OctoScope’s new refrigerator-sized anechoic chamber, called the octoBox, reminds me of past projects involving RF and EMI testing. When I was at Jabil Circuit, they had a nice 100 sq ft walk-in chamber. The DUT and antennas could be placed in the chamber with the “master” and the test equipment outside. In practice, we often moved the test equipment into the chamber so we could make changes to the DUT and get immediate feedback by looking over at the test equipment. The chamber had white lights illuminating the equipment and non-reflective black tiles on all sides of the room. Even the most cheerful person would experience some sense of sensory deprivation after spending most of the day working in the room.
I have never worked with a small chamber like octoBox, but I imagine the time spent opening and closing the doors would be less than the time gained by not having to leave the room to look at the test equipment. OctoBox is divided into two chambers: one for the master and a larger one for the DUT and antennas. The isolation between the two chambers is 80dB at 6GHz, 90dB and 2.4GHz, and around 100dB at VHF and UHF frequencies. Isolation between the chambers and the outside world is around 80dB. The walls reflect -20dB of incident waves.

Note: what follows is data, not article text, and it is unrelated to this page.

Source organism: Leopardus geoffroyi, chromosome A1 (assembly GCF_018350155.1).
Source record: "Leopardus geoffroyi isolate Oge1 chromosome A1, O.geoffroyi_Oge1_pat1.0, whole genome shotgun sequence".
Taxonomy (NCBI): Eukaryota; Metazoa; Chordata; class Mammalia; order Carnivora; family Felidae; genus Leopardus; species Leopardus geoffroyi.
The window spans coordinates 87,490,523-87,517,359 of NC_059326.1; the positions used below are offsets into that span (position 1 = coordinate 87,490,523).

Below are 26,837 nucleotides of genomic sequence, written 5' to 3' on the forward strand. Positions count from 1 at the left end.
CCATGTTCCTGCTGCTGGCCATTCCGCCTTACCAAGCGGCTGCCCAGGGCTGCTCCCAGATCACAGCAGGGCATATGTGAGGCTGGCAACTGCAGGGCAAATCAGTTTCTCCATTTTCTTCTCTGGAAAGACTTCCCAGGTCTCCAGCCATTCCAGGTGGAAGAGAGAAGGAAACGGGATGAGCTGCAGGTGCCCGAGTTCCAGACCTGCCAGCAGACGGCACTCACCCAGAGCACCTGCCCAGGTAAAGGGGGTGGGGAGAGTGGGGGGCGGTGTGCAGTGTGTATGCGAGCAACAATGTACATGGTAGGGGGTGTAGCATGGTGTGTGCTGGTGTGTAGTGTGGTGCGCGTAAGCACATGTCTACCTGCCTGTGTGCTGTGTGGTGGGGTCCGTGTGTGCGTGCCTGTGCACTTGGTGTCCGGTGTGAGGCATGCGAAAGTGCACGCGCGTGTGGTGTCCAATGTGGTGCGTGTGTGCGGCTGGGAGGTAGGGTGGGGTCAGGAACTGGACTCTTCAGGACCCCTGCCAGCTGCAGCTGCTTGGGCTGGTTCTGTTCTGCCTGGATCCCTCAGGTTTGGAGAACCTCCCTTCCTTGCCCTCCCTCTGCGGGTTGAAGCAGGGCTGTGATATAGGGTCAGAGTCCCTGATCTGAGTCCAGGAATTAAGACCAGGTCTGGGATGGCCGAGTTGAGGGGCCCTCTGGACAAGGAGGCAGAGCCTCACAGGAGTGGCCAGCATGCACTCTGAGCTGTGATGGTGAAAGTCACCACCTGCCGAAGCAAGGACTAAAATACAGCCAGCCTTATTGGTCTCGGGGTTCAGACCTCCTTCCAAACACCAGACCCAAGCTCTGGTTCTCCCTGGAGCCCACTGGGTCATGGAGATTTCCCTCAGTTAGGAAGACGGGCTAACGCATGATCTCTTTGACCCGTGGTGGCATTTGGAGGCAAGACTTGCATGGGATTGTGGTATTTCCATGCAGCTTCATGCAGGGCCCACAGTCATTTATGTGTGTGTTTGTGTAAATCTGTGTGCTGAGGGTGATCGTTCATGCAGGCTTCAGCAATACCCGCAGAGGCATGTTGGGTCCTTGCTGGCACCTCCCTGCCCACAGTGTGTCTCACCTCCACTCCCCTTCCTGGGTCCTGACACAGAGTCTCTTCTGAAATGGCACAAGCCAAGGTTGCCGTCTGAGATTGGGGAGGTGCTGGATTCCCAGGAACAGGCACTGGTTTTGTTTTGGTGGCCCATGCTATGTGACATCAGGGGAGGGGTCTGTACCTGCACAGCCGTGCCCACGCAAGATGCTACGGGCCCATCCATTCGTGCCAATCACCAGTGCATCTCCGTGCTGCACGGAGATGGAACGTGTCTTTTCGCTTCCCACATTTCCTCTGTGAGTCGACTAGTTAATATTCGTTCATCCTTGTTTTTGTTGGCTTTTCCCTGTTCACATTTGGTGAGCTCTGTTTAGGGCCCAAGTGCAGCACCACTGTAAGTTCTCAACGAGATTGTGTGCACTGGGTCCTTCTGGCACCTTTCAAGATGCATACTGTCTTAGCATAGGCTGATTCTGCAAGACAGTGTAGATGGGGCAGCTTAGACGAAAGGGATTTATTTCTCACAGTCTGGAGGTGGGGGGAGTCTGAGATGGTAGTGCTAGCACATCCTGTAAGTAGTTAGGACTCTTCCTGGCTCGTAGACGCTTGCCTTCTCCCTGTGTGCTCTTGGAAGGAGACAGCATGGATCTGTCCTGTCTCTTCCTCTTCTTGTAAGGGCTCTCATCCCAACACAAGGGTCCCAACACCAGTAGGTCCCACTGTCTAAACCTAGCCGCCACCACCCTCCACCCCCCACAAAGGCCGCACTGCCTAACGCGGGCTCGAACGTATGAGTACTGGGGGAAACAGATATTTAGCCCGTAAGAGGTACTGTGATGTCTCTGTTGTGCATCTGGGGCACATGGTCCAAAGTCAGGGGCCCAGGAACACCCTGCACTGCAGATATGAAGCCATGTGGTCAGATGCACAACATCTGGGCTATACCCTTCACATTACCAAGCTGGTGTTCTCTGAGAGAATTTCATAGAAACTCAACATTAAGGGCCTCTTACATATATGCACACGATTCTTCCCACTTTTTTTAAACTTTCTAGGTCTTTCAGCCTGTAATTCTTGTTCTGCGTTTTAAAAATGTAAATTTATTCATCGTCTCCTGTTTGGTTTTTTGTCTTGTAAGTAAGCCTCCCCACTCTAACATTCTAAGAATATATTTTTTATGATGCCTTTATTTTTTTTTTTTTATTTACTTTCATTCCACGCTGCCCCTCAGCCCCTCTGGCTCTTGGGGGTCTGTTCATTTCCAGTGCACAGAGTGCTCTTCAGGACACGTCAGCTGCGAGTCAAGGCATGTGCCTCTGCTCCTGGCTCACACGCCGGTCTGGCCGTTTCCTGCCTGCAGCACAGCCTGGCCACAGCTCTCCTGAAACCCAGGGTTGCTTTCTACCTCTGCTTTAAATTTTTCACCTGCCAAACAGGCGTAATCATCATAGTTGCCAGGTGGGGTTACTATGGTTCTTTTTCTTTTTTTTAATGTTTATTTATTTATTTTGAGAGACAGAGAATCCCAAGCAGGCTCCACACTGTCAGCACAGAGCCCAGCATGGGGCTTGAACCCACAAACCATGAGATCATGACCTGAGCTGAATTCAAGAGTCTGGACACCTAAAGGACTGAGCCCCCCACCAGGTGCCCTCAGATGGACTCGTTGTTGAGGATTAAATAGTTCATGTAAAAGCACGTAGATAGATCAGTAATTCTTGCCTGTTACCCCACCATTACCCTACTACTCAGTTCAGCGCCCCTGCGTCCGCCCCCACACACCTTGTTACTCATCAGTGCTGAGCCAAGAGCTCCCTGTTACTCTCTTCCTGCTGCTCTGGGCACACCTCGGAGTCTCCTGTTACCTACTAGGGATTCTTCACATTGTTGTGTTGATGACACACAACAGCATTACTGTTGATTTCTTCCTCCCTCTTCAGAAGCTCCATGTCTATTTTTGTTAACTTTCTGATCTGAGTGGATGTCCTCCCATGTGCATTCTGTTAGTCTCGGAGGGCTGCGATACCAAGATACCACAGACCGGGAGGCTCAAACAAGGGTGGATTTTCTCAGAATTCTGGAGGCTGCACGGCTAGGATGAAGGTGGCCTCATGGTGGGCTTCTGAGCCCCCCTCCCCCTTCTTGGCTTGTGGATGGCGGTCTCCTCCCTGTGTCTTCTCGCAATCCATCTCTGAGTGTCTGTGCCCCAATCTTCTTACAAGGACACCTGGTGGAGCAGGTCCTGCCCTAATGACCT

One application of a small chamber is testing MIMO devices with various channel emulations. In MIMO, antennas are an important part of the channel model, so you cannot simply put the DUT in an RF shielded enclosure and connect the channel emulator to the DUT through coax and attenuators.
Wireless devices increasingly have integrated antennas. Lab testing with the devices’ actual antennas, even when the radios are not MIMO, is better than soldering coax to the antenna connections. For functional test in production, an over-the-air test is the only option. Automated test equipment can be configured to test multiple devices at once in the chamber.
Even without expensive equipment like a channel emulator, it would be nice to have a large anechoic box to pre-test products to get an idea of whether they will pass EMI emissions testings and to be able to test transceivers with real antennas in a repeatable way in the lab.